In one of the most horrific incidents, about 38,000 people sought refuge at a former clothing depot of the Japanese Imperial Army. Around 4:00 pm, the structure was engulfed by a 90-meter-tall fire whirl, an intense vortex of superheated air and flame. Only 300 people survived. In the aftermath of the destruction, the 6.7-hectare site became a makeshift collection point for the identification and cremation of the city’s dead.
Tokyo burned for two days. In the end, more than 140,000 people perished.
A brief history of seismography
Japan is no stranger to seismic disaster. The island nation sits along the Pacific Ring of Fire, a geologically unstable belt where several of the Earth’s tectonic plates converge. The ring is known for volcanic eruptions, earthquakes, and tsunamis. The Japan Trench, which runs north to south along the coast of the country, was created over millennia by the Pacific tectonic plate subducting (or bending) beneath the North American-Okhotsk plate at the rate of 2 to 12 centimeters per year. Subduction along this plate triggered the 9.0-magnitude Tōhoku earthquake and tsunami of 11 March 2011, setting off the meltdown at the Fukushima nuclear power plant. It was the most powerful earthquake to hit Japan since modern seismography began.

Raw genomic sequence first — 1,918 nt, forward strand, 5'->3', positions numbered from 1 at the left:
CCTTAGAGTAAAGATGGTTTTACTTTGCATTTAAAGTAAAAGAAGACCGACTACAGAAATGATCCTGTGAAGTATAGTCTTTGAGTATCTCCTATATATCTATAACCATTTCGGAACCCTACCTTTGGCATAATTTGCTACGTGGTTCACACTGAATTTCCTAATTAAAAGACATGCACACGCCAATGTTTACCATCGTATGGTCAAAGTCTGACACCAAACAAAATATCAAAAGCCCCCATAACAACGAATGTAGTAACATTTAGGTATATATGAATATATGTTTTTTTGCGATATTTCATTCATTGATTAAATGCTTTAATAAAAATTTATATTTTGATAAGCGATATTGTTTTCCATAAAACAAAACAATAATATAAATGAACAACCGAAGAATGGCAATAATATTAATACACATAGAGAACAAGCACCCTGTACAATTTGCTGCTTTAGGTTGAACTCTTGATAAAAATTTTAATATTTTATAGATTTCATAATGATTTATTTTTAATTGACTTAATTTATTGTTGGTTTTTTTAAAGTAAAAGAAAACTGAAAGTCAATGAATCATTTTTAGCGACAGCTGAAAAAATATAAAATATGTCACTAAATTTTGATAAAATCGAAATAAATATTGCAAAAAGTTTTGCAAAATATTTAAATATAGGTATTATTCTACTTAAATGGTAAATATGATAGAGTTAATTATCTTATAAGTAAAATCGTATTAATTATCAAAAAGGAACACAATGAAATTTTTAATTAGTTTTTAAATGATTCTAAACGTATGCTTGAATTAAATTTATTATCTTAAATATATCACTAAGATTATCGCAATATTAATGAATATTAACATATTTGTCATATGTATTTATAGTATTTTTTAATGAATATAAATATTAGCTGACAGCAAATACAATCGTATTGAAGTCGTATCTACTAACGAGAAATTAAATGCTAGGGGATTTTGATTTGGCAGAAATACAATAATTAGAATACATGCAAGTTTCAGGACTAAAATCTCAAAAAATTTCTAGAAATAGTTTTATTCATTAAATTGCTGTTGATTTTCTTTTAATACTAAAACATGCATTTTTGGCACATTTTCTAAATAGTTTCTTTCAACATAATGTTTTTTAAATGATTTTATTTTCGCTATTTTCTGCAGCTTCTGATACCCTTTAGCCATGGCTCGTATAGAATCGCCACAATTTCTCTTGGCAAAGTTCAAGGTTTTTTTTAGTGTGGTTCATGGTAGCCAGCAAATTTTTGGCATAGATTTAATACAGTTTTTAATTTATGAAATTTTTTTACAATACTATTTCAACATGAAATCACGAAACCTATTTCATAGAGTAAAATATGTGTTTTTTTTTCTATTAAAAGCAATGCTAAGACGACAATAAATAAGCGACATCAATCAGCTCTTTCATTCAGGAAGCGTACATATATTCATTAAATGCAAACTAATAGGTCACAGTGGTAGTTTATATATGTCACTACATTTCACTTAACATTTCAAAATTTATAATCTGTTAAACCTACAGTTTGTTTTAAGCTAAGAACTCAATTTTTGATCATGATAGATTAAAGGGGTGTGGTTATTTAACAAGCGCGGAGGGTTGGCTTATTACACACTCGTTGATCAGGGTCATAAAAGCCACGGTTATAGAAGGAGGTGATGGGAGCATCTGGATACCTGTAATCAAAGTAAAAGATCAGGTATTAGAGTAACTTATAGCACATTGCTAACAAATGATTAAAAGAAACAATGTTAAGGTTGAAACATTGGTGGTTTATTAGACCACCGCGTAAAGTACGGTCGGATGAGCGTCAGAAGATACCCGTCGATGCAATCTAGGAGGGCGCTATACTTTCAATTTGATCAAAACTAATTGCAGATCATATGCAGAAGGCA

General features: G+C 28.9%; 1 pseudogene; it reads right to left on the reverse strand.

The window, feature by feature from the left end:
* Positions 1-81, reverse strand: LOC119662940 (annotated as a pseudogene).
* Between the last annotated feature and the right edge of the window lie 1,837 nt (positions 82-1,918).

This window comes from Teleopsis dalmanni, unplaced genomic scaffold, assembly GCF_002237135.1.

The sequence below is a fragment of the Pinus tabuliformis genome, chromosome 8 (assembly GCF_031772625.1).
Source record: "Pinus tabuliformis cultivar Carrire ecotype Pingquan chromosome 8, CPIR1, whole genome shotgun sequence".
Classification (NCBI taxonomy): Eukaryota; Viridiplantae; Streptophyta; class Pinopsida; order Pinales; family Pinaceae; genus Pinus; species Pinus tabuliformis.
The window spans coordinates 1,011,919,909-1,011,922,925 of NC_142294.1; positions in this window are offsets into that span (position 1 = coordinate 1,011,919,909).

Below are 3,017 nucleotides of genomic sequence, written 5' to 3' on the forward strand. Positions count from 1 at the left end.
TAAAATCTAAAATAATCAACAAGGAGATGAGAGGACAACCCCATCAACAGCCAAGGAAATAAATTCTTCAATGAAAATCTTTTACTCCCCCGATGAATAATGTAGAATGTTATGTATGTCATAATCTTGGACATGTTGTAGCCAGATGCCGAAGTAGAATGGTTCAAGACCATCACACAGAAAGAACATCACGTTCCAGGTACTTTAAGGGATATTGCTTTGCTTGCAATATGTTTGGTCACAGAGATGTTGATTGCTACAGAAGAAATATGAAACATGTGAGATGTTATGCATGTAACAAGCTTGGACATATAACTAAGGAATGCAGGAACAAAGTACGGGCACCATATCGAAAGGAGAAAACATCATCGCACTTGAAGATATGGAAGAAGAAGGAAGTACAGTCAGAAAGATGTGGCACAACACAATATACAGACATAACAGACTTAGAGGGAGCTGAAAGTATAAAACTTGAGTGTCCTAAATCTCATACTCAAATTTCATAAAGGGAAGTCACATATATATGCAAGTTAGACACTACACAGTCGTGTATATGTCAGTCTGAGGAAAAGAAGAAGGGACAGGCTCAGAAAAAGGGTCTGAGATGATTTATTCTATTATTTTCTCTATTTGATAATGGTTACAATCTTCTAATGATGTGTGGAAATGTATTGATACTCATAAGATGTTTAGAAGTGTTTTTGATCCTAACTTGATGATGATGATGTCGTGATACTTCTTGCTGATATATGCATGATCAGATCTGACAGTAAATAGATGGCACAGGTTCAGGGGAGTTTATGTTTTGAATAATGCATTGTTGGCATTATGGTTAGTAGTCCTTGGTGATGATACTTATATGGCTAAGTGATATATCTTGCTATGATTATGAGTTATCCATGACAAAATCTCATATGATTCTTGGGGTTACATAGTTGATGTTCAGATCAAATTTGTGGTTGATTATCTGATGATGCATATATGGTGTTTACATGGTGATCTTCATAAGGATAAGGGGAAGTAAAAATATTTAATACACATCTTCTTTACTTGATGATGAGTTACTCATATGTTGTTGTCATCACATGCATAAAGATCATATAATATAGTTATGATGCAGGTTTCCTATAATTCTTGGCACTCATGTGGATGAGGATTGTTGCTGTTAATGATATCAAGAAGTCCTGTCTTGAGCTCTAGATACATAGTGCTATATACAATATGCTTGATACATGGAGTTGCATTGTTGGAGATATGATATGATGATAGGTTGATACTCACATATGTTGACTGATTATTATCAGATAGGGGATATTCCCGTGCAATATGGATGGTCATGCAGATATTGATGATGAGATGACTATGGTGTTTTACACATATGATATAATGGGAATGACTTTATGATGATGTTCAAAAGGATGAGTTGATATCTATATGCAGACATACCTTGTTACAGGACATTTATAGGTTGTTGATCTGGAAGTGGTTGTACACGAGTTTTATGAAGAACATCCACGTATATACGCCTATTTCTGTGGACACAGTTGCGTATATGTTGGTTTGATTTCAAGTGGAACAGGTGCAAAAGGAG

Italian physicist Luigi Palmieri invented the first electromagnetic device that recorded the time of an earthquake and its movement.De Agostini Picture Library/Getty Images
The detection of earthquakes has a long history. In China, records of earthquakes have been kept since at least 780 BCE. During the Han Dynasty, it became the duty of the Astronomical Bureau to record them.